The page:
Multitalented, dynamite, classyNo mid-life crisis for the Music and Drama Company as it celebrates 45 years of entertaining Singaporeans and soldiers with bigger and better performances.
// Story benita teo
// PHOTOS Kenneth lin (main photo), PIONEER photographers & courtesy of MDC
Past 40 and over the hill? No way, says the Music and Drama Company (MDC) as it celebrates its 45th birthday.
In fact, it's proving that life begins at 45 with the latest technologies, viral entertainment trends and "triple-threat" talents who can do it all.
Meet some of the talents behind the new MDC, and get to know them before they pop up on your social media feed or hit a big screen near you.
Rae of sunshine
Saleha Jubir (Rae), 25, Artiste
She may look pint-sized but her personality’s larger than life — enough for all her onstage roles. This multitalented performer sings, dances, hosts and acts, and is currently dabbling in radio DJ-ing!
Together with three fellow MDC artistes, Saleha starred in a colourful remake of Singapore Town (mindef.sg/sgtown), taking viewers on “a little trip around Singapore town” to iconic locations like the famous Toa Payoh dragon playground.
Since the music video was uploaded four months ago, it has garnered close to 100,000 views on various online platforms, and found fans locally and overseas.
“It was all over Singapore, (even on the) big screens in neighbourhood plazas. I even received a message from my friend in Australia — they were showing it during the National Day celebrations there! I was shocked but thankful that it did so well.”
Beauty queen to dancing queen
Kimberly Woon, 28, Artiste
No stranger to Recruits’ Night, she’s wowed audiences for six years with her singing and dancing.
But did you know Kimberly came on board MDC with little more than a passion for performing?
“Before this, I was a beauty therapist who couldn’t even do simple sidesteps. My first performance was Recruits’ Night, and I only had one week to rehearse for a four-night show. So it was very stressful!”
Today, she has a musical under her belt — We Are Singapore, a special piece written for this year’s Ministry of Defence’s National Day Observation Ceremonies (mindef.sg/wearesingapore).
“It was a very new and fresh experience for us. We had a professional (theatre practitioner Dwayne Lau) to script and direct it.”
Dominic Chin, 23, Artiste
You might know Dominic as the Full-time National Serviceman (NSF) who penned and arranged We’ll Carry On, the title track of the special NS50 album produced by MDC last year.
In October, he signed on as a full-time artiste.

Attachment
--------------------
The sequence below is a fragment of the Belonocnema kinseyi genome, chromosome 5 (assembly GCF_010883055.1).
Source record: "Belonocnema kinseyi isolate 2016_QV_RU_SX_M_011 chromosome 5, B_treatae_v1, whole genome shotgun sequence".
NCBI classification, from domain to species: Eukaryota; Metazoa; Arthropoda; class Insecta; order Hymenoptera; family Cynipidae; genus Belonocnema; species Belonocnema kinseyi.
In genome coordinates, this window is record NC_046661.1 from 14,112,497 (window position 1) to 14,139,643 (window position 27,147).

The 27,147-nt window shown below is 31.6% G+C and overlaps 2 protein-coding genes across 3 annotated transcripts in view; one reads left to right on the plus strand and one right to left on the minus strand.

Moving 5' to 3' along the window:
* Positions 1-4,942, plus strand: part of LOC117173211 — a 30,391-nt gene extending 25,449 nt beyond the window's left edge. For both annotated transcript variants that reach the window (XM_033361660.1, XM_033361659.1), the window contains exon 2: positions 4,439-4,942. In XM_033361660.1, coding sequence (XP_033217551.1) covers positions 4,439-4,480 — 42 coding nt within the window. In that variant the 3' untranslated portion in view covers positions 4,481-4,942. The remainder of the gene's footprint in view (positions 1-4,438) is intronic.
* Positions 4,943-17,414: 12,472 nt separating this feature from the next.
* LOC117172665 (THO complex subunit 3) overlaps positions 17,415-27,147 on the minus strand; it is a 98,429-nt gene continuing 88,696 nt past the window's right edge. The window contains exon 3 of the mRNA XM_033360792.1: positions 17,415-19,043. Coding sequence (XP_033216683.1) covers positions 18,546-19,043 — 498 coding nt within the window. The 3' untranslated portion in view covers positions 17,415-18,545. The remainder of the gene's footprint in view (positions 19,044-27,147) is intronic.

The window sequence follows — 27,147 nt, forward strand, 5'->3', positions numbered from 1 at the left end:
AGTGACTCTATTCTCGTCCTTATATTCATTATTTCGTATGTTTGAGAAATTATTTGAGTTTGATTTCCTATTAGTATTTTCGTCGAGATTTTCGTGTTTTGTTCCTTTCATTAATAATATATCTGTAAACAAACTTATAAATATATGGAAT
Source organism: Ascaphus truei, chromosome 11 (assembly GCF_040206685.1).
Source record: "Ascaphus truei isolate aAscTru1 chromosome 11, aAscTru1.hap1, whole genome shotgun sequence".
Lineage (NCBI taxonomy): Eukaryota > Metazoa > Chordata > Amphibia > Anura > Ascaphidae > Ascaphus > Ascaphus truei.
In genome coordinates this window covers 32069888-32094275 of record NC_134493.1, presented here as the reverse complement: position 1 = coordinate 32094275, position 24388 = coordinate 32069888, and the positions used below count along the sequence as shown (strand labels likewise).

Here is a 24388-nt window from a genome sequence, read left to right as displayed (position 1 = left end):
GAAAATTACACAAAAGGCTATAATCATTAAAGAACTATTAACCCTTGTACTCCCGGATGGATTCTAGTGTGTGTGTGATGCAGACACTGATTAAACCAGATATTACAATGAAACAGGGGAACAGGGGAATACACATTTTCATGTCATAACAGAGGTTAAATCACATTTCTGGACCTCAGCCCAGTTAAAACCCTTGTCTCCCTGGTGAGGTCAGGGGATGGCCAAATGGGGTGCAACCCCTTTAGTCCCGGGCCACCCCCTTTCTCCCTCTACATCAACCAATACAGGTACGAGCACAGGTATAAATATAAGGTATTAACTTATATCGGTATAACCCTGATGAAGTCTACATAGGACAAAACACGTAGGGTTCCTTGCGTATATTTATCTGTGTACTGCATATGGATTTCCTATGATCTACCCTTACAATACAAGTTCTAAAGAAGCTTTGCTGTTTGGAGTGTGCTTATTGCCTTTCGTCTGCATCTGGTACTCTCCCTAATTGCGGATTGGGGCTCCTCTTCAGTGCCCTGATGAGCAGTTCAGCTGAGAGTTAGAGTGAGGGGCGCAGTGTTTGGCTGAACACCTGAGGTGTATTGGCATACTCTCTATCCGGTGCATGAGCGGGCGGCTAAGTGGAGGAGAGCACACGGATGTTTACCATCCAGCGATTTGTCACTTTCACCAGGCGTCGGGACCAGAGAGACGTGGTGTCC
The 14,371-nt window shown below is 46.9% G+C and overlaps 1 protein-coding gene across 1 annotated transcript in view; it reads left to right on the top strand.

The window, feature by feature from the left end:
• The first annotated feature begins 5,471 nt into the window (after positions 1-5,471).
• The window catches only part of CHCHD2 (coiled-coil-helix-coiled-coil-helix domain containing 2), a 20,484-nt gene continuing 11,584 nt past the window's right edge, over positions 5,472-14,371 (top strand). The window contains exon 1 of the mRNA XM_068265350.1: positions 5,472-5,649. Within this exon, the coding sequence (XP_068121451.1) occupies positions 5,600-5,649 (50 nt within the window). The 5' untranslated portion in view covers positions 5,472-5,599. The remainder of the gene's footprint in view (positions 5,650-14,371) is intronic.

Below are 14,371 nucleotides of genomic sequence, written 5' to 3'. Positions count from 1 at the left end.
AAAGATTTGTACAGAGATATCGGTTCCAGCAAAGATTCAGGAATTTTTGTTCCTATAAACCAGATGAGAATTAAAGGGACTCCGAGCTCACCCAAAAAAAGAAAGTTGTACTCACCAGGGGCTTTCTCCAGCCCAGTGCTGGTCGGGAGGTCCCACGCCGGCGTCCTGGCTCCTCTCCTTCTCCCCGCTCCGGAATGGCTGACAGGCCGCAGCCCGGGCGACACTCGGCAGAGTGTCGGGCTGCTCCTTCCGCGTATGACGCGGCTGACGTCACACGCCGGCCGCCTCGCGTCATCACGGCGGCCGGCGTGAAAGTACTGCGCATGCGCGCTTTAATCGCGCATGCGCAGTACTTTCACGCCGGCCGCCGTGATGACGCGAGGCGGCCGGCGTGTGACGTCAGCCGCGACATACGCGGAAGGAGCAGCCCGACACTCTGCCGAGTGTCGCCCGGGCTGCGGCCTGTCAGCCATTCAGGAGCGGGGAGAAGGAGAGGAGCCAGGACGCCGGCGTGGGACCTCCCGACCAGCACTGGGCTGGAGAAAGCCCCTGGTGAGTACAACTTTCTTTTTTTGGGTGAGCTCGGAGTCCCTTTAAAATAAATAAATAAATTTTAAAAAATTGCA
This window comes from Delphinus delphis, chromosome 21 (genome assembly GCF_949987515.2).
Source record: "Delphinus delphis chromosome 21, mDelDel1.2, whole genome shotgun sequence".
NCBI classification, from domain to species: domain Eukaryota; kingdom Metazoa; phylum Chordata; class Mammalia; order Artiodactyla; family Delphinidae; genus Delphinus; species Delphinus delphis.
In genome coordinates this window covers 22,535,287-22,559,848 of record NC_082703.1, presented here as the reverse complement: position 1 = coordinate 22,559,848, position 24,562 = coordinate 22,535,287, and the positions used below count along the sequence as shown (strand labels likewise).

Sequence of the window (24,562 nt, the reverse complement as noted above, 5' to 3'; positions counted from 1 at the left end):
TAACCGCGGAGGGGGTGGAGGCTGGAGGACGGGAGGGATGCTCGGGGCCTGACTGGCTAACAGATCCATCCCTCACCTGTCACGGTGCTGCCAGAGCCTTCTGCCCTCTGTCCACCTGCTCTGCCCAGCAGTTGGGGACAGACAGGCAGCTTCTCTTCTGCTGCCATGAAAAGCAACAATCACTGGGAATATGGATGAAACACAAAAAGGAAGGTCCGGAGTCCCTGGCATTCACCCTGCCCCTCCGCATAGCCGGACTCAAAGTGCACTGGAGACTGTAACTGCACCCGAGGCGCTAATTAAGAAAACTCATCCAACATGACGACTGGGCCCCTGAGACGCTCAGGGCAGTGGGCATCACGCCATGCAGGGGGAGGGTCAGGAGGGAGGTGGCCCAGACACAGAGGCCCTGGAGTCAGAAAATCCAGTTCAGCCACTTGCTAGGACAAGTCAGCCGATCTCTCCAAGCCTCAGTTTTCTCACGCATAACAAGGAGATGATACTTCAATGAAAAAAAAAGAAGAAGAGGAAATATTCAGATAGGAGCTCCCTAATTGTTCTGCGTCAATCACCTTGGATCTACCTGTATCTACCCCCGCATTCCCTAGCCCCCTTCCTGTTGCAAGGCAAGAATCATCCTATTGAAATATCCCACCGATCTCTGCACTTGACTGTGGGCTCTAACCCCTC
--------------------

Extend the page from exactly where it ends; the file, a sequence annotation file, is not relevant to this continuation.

“Coming to MDC, there’s so much I can create that can generate gratitude and appreciation. For instance, when working on We’ll Carry On, I realised that it’s bigger than just writing songs.
“It’s about our generation of youths and NSFs giving thanks to all those who came before us. And that’s very fulfilling.”
And even though he has become the unofficial resident composer, he’s working hard to master other skills as well.
“I’ve been exposed to dance, and to writing songs for a specific purpose. I want to hone my skills in singing and performing, and I look forward to being even more versatile.”
Dance dance revolution
Ryan Tan, 45, Artistic Manager
A veteran in the local dance scene, MDC’s resident choreographer was a judge on the 2015 dance competition The Dance Floor. And he wants to use his two decades of experience to bring the company’s performances to greater heights.
“For example, I’m getting the dancers to work on character development so they don’t just dance or sing, but portray a particular character. My expertise is in the commercial world, and I want to bring the latest back here for them to try.”
Most recently at the ASEAN Defence Ministers’ Meeting (ADMM)-Plus Gala Dinner in October, Ryan choreographed a show (mindef.sg/admmdh) with MDC artistes, child dancers, and one special “performer” — an interactive screen that reacted to the different movements made by the dancers!
“It wasn’t just a dance show, but a story that carried through three acts. It was exciting to choreograph because once you understand how the screen works, you can design the movements (to complement the effects onscreen).”
“My expertise is in the commercial world, and I want to bring the latest back here for them to try.”
Sound of music
Felix Phang, 35, Deputy Head, Content (Live Engagement)
You may not have seen him before, but you've certainly heard him. Music producer Felix was the one-man percussion section in the Singapore Town music video.
On top of arranging the music, he also played the bells, rattles, shakers and caxixi (an African instrument) to accompany the singing. So what makes a hit song that can go viral?
“It has to be very sing-able, for both the performers and audience. I always ask myself: can this song be sung around a campfire? If it can, then it’s a good song for the mass audience. Everybody can sing along too.”
He also produced the songs for the We Are Singapore musical, working with seasoned theatre practitioners to train the artistes in singing and emoting.
And now, he’s working towards forming a special MDC multi-ethnic band, and helping the performers pick up new instruments for it.
“Our full-time musicians can pick a folk instrument and we’ll give them the training to pursue their interest. We’re developing our training programme to get the artistes and musicians more equipped and raise their capabilities and skills.”
“I always ask myself: can this song be sung around a campfire? If it can, then it’s a good song for the mass audience.”